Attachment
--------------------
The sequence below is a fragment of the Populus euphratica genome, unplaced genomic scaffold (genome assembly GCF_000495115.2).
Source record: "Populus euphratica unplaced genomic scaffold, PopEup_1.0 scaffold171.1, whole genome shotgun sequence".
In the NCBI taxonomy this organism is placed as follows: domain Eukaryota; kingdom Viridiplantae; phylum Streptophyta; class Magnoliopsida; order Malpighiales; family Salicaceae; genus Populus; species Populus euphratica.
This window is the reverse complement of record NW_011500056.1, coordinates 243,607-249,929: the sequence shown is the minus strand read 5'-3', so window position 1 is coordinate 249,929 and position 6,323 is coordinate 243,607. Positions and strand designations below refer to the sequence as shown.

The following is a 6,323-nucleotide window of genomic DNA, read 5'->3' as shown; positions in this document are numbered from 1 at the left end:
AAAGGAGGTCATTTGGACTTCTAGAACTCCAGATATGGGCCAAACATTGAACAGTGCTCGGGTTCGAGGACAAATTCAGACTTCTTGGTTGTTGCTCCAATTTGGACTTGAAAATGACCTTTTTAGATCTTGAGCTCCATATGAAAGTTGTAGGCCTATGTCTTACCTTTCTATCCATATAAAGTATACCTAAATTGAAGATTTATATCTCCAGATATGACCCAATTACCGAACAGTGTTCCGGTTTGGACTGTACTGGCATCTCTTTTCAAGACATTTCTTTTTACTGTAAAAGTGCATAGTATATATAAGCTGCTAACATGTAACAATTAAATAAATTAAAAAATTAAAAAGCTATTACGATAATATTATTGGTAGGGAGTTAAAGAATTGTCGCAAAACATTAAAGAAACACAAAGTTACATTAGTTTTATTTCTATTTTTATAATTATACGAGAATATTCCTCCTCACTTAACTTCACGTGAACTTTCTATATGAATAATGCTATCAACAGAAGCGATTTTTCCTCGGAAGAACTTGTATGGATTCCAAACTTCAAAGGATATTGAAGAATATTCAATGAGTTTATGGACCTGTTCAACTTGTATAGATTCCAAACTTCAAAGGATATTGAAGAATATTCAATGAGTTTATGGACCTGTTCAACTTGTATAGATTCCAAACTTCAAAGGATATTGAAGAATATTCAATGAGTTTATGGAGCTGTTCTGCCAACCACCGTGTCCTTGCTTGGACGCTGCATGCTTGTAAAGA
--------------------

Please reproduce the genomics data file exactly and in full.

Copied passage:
The sequence below is a fragment of the Populus euphratica genome, unplaced genomic scaffold (genome assembly GCF_000495115.2).
Source record: "Populus euphratica unplaced genomic scaffold, PopEup_1.0 scaffold171.1, whole genome shotgun sequence".
In the NCBI taxonomy this organism is placed as follows: domain Eukaryota; kingdom Viridiplantae; phylum Streptophyta; class Magnoliopsida; order Malpighiales; family Salicaceae; genus Populus; species Populus euphratica.
This window is the reverse complement of record NW_011500056.1, coordinates 243,607-249,929: the sequence shown is the minus strand read 5'-3', so window position 1 is coordinate 249,929 and position 6,323 is coordinate 243,607. Positions and strand designations below refer to the sequence as shown.

The following is a 6,323-nucleotide window of genomic DNA, read 5'->3' as shown; positions in this document are numbered from 1 at the left end:
AAAGGAGGTCATTTGGACTTCTAGAACTCCAGATATGGGCCAAACATTGAACAGTGCTCGGGTTCGAGGACAAATTCAGACTTCTTGGTTGTTGCTCCAATTTGGACTTGAAAATGACCTTTTTAGATCTTGAGCTCCATATGAAAGTTGTAGGCCTATGTCTTACCTTTCTATCCATATAAAGTATACCTAAATTGAAGATTTATATCTCCAGATATGACCCAATTACCGAACAGTGTTCCGGTTTGGACTGTACTGGCATCTCTTTTCAAGACATTTCTTTTTACTGTAAAAGTGCATAGTATATATAAGCTGCTAACATGTAACAATTAAATAAATTAAAAAATTAAAAAGCTATTACGATAATATTATTGGTAGGGAGTTAAAGAATTGTCGCAAAACATTAAAGAAACACAAAGTTACATTAGTTTTATTTCTATTTTTATAATTATACGAGAATATTCCTCCTCACTTAACTTCACGTGAACTTTCTATATGAATAATGCTATCAACAGAAGCGATTTTTCCTCGGAAGAACTTGTATGGATTCCAAACTTCAAAGGATATTGAAGAATATTCAATGAGTTTATGGACCTGTTCAACTTGTATAGATTCCAAACTTCAAAGGATATTGAAGAATATTCAATGAGTTTATGGACCTGTTCAACTTGTATAGATTCCAAACTTCAAAGGATATTGAAGAATATTCAATGAGTTTATGGAGCTGTTCTGCCAACCACCGTGTCCTTGCTTGGACGCTGCATGCTTGTAAAGA